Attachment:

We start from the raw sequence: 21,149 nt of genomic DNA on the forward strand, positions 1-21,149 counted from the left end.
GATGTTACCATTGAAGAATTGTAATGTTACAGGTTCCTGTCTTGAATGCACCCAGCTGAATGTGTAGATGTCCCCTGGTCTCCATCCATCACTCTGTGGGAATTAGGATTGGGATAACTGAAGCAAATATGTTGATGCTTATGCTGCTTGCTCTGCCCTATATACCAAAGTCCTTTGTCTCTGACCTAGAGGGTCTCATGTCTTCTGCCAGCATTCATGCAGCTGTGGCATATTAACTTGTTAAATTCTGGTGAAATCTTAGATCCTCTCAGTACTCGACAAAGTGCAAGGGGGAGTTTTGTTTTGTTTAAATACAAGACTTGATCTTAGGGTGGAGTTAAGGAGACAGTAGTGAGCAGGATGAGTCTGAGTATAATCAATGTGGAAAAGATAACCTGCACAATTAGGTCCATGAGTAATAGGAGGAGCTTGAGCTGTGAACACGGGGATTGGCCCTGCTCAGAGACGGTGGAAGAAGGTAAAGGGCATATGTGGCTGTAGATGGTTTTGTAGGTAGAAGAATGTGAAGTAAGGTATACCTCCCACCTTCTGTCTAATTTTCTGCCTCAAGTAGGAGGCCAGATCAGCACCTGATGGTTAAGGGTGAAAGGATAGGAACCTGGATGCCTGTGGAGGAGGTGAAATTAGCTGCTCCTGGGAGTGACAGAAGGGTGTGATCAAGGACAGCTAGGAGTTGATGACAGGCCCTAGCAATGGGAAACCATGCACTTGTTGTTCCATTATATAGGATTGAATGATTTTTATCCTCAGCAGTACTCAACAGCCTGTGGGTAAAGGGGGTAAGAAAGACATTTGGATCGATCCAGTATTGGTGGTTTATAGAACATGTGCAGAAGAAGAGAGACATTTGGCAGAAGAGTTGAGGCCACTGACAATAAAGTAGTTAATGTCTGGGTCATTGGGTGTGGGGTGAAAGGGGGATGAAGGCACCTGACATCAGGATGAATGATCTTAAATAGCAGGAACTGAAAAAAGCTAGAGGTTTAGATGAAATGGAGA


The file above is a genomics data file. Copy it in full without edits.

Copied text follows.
We start from the raw sequence: 21,149 nt of genomic DNA on the forward strand, positions 1-21,149 counted from the left end.
GATGTTACCATTGAAGAATTGTAATGTTACAGGTTCCTGTCTTGAATGCACCCAGCTGAATGTGTAGATGTCCCCTGGTCTCCATCCATCACTCTGTGGGAATTAGGATTGGGATAACTGAAGCAAATATGTTGATGCTTATGCTGCTTGCTCTGCCCTATATACCAAAGTCCTTTGTCTCTGACCTAGAGGGTCTCATGTCTTCTGCCAGCATTCATGCAGCTGTGGCATATTAACTTGTTAAATTCTGGTGAAATCTTAGATCCTCTCAGTACTCGACAAAGTGCAAGGGGGAGTTTTGTTTTGTTTAAATACAAGACTTGATCTTAGGGTGGAGTTAAGGAGACAGTAGTGAGCAGGATGAGTCTGAGTATAATCAATGTGGAAAAGATAACCTGCACAATTAGGTCCATGAGTAATAGGAGGAGCTTGAGCTGTGAACACGGGGATTGGCCCTGCTCAGAGACGGTGGAAGAAGGTAAAGGGCATATGTGGCTGTAGATGGTTTTGTAGGTAGAAGAATGTGAAGTAAGGTATACCTCCCACCTTCTGTCTAATTTTCTGCCTCAAGTAGGAGGCCAGATCAGCACCTGATGGTTAAGGGTGAAAGGATAGGAACCTGGATGCCTGTGGAGGAGGTGAAATTAGCTGCTCCTGGGAGTGACAGAAGGGTGTGATCAAGGACAGCTAGGAGTTGATGACAGGCCCTAGCAATGGGAAACCATGCACTTGTTGTTCCATTATATAGGATTGAATGATTTTTATCCTCAGCAGTACTCAACAGCCTGTGGGTAAAGGGGGTAAGAAAGACATTTGGATCGATCCAGTATTGGTGGTTTATAGAACATGTGCAGAAGAAGAGAGACATTTGGCAGAAGAGTTGAGGCCACTGACAATAAAGTAGTTAATGTCTGGGTCATTGGGTGTGGGGTGAAAGGGGGATGAAGGCACCTGACATCAGGATGAATGATCTTAAATAGCAGGAACTGAAAAAAGCTAGAGGTTTAGATGAAATGGAGA